Elderly Drivers: an Age-old Problem - How To Tell Your Loved One That It’s Time to Hand Over the Keys

February 1, 2010

Tcrweb

Do you remember the day that you received your driver’s license? Most people experienced a rush of excitement and a sense of freedom that they can clearly recall many years later. Now imagine losing this mobility and freedom... or even worse, being the one who has to inform an elderly driver that their driver’s license should be limited or even taken away.

The thought of having this often awkward and painful conversation tempts loved ones to procrastinate; however, adequately preparing for this conversation with an elderly driver who poses a danger to himself and others, and understanding the resources available to both you and the loved one, can facilitate what otherwise can be an extremely traumatic experience.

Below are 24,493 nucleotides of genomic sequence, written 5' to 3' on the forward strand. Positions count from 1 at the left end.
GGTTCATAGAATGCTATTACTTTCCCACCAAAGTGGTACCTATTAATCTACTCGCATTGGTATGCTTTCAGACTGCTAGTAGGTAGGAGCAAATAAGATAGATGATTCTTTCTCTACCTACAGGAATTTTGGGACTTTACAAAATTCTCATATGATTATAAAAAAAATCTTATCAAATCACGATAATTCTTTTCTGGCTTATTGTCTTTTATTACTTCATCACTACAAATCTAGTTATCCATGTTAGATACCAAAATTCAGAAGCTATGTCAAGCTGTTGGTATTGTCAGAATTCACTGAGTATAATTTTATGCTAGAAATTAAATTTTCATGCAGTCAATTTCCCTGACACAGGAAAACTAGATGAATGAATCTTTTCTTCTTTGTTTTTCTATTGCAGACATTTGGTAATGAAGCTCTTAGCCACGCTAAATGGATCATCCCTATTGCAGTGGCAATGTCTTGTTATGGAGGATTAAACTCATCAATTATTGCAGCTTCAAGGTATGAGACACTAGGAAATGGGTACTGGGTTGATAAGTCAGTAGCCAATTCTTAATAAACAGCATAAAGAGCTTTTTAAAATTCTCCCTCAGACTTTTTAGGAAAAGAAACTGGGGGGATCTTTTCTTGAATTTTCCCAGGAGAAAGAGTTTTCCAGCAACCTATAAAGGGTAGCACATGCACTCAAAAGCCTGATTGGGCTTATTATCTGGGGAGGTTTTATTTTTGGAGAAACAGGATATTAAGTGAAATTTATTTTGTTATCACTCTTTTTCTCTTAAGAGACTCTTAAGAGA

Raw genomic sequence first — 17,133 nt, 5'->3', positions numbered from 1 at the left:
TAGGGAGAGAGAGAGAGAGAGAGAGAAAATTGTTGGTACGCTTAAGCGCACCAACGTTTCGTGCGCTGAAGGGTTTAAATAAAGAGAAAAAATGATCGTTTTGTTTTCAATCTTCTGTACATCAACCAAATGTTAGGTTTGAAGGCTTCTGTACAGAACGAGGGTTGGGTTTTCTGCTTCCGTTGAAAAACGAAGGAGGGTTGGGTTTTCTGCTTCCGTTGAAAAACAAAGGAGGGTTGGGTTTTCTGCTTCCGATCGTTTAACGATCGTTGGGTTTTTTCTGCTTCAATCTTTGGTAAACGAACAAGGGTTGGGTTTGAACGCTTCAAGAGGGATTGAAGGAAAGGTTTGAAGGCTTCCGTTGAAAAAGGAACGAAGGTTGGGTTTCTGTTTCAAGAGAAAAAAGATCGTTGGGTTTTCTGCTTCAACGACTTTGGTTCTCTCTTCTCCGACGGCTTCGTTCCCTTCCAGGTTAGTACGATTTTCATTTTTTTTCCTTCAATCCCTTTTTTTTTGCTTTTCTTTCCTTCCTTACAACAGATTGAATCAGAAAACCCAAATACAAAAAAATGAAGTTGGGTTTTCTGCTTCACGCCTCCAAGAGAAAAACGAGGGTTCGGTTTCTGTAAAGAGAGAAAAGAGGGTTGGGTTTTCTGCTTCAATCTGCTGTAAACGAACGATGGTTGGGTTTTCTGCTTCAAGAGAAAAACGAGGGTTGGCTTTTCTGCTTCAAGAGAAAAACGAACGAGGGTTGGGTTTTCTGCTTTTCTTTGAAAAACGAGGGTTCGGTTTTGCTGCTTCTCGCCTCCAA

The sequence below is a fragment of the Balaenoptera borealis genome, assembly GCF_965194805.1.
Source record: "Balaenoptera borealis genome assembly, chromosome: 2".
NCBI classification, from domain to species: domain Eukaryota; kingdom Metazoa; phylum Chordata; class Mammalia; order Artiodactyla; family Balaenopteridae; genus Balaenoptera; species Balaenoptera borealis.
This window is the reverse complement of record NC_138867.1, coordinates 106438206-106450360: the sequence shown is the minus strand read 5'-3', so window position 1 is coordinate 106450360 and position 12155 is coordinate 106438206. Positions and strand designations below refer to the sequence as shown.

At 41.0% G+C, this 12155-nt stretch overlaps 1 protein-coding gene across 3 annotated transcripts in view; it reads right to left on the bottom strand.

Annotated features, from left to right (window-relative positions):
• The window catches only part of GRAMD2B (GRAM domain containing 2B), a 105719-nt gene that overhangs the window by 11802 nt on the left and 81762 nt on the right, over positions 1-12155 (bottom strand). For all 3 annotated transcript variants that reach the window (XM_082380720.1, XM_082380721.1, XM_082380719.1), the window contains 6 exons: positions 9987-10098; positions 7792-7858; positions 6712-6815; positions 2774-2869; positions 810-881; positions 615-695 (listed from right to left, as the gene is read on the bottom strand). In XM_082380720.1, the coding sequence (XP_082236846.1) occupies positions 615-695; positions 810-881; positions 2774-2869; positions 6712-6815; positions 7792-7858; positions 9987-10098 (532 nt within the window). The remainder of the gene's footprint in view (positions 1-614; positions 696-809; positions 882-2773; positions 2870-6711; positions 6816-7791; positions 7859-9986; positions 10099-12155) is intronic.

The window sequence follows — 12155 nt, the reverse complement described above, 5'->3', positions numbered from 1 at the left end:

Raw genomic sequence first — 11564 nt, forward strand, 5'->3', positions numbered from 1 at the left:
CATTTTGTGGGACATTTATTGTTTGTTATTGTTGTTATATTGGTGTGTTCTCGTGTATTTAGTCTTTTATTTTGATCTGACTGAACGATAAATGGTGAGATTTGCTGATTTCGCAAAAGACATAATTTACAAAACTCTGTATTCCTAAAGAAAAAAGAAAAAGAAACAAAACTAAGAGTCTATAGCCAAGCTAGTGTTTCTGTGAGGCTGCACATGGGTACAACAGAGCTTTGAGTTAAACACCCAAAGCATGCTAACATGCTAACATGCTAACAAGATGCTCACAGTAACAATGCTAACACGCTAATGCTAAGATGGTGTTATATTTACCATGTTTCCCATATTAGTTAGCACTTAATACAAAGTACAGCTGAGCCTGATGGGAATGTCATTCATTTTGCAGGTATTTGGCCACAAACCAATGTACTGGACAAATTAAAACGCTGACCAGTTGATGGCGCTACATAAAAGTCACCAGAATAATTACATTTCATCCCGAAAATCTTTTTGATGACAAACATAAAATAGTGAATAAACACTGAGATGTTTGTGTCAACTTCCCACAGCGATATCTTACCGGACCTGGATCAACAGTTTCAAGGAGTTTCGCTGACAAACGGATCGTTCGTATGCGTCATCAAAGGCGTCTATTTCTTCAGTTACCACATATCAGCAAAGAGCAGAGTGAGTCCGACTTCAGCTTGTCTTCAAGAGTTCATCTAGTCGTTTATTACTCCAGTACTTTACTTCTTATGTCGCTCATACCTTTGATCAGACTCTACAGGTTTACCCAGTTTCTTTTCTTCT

It is important to recognize that everyone ages differently. As such, age alone should never be a dispositive factor in determining whether or not an elder has the requisite capability to drive. However, there is no denying that a person’s physical and cognitive abilities often deteriorate with age. As we age there is a greater likelihood of becoming inflicted with chronic diseases such as arthritis, dementia and hearing impairment. In addition, elderly people are more likely to be injured than younger people in similar automobile accidents.
You may read more at the link below.

by: Todd C. Ratner

BusinessWest
February 1, 2010

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